Capoeira: Brazil's Martial Art & Cultural Gift

by Z*

Charles Darwin would have been fond of my hobby.

Upon visiting Brazil, Darwin did not like what he saw there: “The state of the enormous slave population must interest everyone who enters the Brazils... I hope the day will come when they will assert their own rights & forget to avenge these wrongs." Perhaps it is true that this hope for equality inspired Darwin to formulate his theory of evolution. I cannot argue with the authors of Darwin’s Sacred Cause whether his “passion for racial unity is what drove him to touch this untouchable and treacherous subject.” Nonetheless, I’m sure that seeing me play capoeira would have made Darwin smile.

My knees are bruised up and my joints hurt, but every week after work or after classes I commute for about an hour to play capoeira.

Capoeira’s legendary evolution is the main reason to love this form of art. While no one can confidently tell the story of capoeira, the most popular version holds that African slaves in Brazil disguised the practice of martial arts as a form of dance and play. To this day capoeira looks innocent as the players get into a circle, play instruments and sing in Portuguese.

It was briefly outlawed in Brazil as the practice of criminals in 1890 but soon after it became legal again and spread across the world. Algeria, Cambodia, Russia, Japan, Greece, Lebanon, Zambia, the United States and many other countries have capoeira academies. There are relatively few countries that have not been exposed to capoeira yet.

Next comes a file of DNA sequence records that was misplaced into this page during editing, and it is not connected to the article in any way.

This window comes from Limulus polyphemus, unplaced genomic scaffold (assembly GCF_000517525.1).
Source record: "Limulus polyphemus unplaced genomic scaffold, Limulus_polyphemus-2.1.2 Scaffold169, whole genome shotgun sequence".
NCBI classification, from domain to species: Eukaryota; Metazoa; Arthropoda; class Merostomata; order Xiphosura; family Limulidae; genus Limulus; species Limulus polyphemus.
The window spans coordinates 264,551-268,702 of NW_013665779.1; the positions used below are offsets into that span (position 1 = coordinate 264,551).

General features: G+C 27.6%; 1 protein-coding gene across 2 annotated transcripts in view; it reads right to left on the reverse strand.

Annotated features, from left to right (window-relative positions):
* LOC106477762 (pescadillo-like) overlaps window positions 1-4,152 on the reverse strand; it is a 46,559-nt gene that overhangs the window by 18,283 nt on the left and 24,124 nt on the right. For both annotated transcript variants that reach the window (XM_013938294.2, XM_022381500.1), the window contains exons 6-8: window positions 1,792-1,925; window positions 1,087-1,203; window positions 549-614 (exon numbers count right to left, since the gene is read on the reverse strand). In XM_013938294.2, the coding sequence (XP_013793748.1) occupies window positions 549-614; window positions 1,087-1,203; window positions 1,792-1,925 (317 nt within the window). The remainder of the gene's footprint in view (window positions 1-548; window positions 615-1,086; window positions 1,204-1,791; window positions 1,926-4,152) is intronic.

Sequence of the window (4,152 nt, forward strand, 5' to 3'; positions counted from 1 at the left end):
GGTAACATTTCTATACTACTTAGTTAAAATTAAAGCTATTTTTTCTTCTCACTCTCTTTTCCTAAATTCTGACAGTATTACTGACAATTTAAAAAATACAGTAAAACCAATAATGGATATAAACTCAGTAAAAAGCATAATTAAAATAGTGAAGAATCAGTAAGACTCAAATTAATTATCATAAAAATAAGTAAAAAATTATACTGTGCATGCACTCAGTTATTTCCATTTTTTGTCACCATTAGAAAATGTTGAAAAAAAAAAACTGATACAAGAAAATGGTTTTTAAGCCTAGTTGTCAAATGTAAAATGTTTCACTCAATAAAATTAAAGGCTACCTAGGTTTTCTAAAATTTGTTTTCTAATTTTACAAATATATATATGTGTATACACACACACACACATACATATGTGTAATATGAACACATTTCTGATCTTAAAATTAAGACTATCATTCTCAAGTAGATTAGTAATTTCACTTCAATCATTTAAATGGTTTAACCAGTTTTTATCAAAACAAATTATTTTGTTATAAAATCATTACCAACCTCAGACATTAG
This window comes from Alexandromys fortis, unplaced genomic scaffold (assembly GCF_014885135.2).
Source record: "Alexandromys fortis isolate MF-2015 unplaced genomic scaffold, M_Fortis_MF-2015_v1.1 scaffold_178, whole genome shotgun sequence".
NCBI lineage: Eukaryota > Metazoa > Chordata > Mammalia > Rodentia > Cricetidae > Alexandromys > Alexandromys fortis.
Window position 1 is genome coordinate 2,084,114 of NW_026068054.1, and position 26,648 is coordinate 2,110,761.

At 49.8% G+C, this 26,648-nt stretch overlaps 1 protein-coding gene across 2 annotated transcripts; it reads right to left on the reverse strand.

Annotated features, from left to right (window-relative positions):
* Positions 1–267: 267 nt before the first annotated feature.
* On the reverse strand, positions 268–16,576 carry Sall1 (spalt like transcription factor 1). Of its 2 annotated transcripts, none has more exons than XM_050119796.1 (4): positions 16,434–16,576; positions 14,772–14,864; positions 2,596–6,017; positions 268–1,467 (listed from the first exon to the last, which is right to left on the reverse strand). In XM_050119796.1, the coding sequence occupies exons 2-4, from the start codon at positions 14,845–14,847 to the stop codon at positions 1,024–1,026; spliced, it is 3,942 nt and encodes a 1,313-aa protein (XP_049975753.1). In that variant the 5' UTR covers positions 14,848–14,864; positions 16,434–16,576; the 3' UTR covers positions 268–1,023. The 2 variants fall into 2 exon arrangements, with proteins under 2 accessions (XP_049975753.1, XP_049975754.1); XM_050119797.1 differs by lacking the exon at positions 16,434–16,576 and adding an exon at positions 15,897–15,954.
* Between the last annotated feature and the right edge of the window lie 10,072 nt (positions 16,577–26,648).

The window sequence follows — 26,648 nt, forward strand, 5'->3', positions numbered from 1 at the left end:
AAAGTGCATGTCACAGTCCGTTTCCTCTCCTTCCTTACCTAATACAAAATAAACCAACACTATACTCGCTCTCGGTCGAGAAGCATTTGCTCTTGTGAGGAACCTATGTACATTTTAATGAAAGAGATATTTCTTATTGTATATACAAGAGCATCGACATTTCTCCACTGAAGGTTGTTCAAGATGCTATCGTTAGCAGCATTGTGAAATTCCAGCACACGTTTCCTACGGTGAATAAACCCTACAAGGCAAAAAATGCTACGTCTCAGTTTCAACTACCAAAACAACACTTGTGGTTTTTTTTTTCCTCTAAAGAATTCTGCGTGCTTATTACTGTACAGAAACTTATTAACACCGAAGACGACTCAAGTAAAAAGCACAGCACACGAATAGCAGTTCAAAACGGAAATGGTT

What makes it so unique is the bonding spirit of liberty and mutual respect. Put a crowd of capoeiristas from different countries in one room and in minutes you’ll see such spirit in action. Music flows, the crowd chants in response to the lead singer, two fighters play inside the circle (called a roda) — there is no need to speak the same language, or share any common beliefs.

Capoeira fighters come in all shapes and sizes. The youngest can barely talk, the oldest see their grandchildren go to school. But every week we all get in a big circle, play, and sing about love and freedom.

Afro-Brazilian slaves practiced capoeira to escape the horrors of their daily lives; we do it to release stress and have fun. Yet we are grateful for this gift of art that brings together people of different backgrounds. Darwin would have clapped to this celebration of the dancing fight to freedom and racial unity.

*Z is from a country that made up the Soviet Union, and her writing on cultural and political matters could have a backlash when she returns home from the U.S., so she writes under a pseudonym.

(The photo of capoeiristas in Maryland is by Z and is used with permission. To see a video of capoeiristas from the D.C. area in action, please check below.)

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Norberto - Start Playing Capoeira said...

That was a beautiful post.

I love the diversity and richness of capoeira. Like you mentioned, capoeiristas come in all shapes and size and also so many different backgrounds.

Going on Darwin, it's also constantly evolving. Since it left Brazil, it's spread over the world and is changed by each culture it touches. However it's still capoeira and adds to the art.

I love it!

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